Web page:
Eating Well in Austin Without Breaking the Bank


601 W. Sixth, 457-8880

Lunch, Mon-Fri, 11am-2pm; Dinner, Mon-Thu, 6-10pm; Fri-Sat, 6-11pm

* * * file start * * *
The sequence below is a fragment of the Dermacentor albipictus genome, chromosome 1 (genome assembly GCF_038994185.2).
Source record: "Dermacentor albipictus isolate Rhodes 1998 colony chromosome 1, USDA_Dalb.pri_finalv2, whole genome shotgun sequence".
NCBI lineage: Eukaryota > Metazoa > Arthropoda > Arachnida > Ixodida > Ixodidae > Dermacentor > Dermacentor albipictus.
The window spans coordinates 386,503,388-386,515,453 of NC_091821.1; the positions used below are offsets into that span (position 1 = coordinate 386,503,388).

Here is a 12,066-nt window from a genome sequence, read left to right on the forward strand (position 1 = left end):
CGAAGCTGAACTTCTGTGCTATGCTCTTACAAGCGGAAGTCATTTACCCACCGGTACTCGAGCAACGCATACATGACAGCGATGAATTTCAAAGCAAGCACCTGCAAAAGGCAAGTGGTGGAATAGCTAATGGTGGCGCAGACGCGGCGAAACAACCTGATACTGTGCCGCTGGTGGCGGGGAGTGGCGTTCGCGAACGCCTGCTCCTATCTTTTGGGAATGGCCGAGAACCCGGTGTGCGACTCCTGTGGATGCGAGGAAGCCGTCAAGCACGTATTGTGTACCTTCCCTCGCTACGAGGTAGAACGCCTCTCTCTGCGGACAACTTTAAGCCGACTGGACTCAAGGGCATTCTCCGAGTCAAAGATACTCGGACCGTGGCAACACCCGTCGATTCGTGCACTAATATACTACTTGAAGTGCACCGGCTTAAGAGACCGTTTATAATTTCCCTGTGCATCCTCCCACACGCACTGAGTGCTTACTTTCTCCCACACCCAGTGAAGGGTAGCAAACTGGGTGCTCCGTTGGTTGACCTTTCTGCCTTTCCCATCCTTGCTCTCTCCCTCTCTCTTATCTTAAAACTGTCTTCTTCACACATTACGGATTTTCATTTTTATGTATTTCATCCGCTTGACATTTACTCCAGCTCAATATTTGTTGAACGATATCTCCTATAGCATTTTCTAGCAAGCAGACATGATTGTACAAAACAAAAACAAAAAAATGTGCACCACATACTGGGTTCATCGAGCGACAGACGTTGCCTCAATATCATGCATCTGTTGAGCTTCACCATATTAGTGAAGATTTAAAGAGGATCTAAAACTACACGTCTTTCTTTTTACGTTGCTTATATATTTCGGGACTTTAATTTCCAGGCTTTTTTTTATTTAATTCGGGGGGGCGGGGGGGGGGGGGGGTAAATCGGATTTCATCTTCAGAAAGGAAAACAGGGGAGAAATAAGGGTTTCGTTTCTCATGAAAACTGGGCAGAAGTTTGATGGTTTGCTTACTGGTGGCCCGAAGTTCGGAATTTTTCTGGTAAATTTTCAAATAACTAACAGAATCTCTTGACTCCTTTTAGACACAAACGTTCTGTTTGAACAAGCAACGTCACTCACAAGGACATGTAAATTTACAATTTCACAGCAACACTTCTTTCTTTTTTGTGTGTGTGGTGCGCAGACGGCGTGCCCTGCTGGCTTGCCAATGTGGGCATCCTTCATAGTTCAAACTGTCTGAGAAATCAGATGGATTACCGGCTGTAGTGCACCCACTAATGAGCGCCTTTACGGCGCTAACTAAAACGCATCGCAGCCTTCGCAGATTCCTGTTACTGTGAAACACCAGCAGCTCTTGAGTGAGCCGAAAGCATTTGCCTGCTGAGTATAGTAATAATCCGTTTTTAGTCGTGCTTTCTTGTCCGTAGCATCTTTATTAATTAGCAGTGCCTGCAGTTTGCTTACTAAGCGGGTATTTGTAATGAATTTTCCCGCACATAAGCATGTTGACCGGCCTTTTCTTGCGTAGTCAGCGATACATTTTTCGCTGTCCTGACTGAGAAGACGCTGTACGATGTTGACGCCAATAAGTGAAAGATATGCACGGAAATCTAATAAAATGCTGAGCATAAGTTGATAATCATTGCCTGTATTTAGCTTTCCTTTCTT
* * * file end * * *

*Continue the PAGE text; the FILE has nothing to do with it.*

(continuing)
Most of us among the Chronicle food staff love Tocai not only for its well-crafted cuisine and sophisticated wine list, but also for its affordability. Every night they offer a fixed-price meal composed of either three or four courses varying in price from $25 to $35. No two nights are the same at this smart little restaurant, one of those increasingly rare places in Austin where the focus is on food, not on spectacle. In a town bloated with fare that seems almost to implode under the strain of its own boldness, Tocai offers a cuisine where less is more. It's simple, understated menu reflects a pan-Mediterranean influence -- although some recent changes suggest that newly appointed Executive Chef Jessie Griffiths may be drawing inspiration from more northerly geographies as well. Spare, thoughtful dishes such as caraway crusted pork with spaetzle and cabbage, or grilled salmon with basil and horseradish crème fraîche refocus on basic, classic flavor combinations. These adroit conjunctions seem only enhanced by the simplicity of their dining room -- a warmly lit, billowy space with an almost Oriental ambience. Like an authentic bistro, their evening prix-fixe menu changes daily according to what happens to be freshest that day. Recent weeknight prix-fixe meals have begun with hearty risotto cakes, followed by a fresh mussel stew, and a lovely apple tarte tatin for dessert ($29.50). Another night's menu ($25) opened with fresh mozzarella and basil bruschetta, followed by monkfish simmered with tomatoes and olives. Dessert arrived in the form of a zingy lemon tart surrounded by raspberry sauce. The kitchen usually adds a fourth soup or salad course to the menu on Friday and Saturday nights. All meals are extremely proficient, and the portions are graciously sized for American stomachs. Great jazz humming in the background enhances the relaxed, easy-going atmosphere.

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